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Many international media outlets have reported on the arrests of nine Catalan pro-independence activists this morning. The operation, ordered by the National Audience in Madrid, saw the Civil Guard acting on allegations of terrorism and rebellion.

The Financial Times reports that today's "move comes ahead of next month's controversial sentencing" of the pro-independence leaders on trial in the Supreme Court. They note that tensions have "partly diminished" since the referendum two years ago, but suggest that "the verdict in the case is set to raise the temperature again".

The paper also notes that the groups who were allegedly "planning violent acts [...] are more radical" than the pro-independence Catalan government or the leaders facing sentencing in Madrid.

The BBC says those arrested are "suspected of planning a series of violent attacks for the anniversary of a divisive referendum". Like some Spanish newspapers, they say the nine are members of so-called "Technical Response Teams", which would be "the most militant arm of the Committees for the Defence of the Republic (CDRs)".

The Guardian says they are "linked to network calling for civil disobedience". They say this network "has previously blocked major roads and railway lines but its principal tactic to date has been passive resistance rather than outright confrontation." They report that president Torra "said Spain was trying to construct a violent narrative ahead of the sentencing date for the Catalan politicians, several of whom are accused of rebellion, a charge that will only stick if it can be proved that they used violence."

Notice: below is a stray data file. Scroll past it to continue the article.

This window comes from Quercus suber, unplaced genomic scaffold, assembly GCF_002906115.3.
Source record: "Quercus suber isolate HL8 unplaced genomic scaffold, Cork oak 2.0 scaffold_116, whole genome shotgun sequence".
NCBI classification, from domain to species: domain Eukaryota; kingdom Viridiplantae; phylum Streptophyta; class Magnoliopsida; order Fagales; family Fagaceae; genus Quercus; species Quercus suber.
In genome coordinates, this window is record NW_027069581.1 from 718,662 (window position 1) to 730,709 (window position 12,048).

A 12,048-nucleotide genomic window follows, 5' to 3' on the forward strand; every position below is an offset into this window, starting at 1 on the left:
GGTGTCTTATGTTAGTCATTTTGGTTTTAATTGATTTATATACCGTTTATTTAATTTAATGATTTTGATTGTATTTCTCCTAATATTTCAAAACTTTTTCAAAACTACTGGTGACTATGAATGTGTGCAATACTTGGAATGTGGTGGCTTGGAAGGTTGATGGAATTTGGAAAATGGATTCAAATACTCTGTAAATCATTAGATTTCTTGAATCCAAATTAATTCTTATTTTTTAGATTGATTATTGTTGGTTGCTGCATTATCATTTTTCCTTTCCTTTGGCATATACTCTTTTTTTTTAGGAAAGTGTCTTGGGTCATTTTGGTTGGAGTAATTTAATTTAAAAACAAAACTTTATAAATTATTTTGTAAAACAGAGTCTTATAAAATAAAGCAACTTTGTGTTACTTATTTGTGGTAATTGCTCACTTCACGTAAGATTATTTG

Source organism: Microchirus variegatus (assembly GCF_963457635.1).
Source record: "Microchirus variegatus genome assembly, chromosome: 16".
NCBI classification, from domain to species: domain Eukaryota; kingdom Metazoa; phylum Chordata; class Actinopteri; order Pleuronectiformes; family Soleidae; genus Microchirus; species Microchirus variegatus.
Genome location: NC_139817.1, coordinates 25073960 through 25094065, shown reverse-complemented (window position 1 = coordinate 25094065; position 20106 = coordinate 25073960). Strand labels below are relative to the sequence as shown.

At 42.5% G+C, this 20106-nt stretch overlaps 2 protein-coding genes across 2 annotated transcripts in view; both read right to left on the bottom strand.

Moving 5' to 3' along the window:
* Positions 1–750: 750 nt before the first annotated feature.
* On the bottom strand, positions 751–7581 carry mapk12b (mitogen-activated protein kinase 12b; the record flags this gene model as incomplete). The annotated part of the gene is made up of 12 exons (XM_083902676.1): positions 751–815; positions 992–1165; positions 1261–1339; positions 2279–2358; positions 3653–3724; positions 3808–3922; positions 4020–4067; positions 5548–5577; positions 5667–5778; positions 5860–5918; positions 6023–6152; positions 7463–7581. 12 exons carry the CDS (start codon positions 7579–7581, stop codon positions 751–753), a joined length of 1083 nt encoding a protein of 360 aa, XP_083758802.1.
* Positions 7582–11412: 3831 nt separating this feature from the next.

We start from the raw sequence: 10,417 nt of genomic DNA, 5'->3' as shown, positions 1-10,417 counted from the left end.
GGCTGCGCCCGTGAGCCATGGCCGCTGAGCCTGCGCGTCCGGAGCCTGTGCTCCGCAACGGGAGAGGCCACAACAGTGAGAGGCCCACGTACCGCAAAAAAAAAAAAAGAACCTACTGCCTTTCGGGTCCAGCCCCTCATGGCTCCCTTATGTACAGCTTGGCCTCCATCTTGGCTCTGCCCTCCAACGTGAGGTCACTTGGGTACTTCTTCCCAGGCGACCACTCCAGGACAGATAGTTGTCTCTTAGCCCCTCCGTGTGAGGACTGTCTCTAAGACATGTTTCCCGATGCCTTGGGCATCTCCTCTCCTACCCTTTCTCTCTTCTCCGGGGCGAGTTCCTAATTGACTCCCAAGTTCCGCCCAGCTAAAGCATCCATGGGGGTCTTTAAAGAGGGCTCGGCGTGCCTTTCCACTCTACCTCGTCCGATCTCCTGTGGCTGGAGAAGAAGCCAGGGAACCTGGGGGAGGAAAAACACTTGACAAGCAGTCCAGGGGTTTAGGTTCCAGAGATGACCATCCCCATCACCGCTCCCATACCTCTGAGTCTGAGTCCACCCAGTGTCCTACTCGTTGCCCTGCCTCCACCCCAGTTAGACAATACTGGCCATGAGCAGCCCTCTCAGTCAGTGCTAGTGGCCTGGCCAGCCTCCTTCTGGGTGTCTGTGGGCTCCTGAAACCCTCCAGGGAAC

Major news agencies have also reported on the case. Reuters, for example, says that the independence movement "has been a major challenge for [Spain] for years, triggering its biggest political crisis in decades with a short-lived independence declaration in 2017".

Associated Press, meanwhile, say that if the accusations are proven true, "it would be a considerable blow to Catalonia’s mainstream independence movement, which is proud of its overwhelmingly peaceful approach". The AP story was published by, among others, ABC News and the Miami Herald.

In Germany, Der Spiegel writes that the nine "are said to be among the most radical supporters of independence". They also note that "proponents of Catalan independence have so far protested peacefully."

In Belgium, French-language media like public broadcaster RTBF and L'Avenir have also published a story filed by news agency Belga.

Others to have published articles on the matter are EUobserver and L'Indépendant, a southern France newspaper based in Perpignan.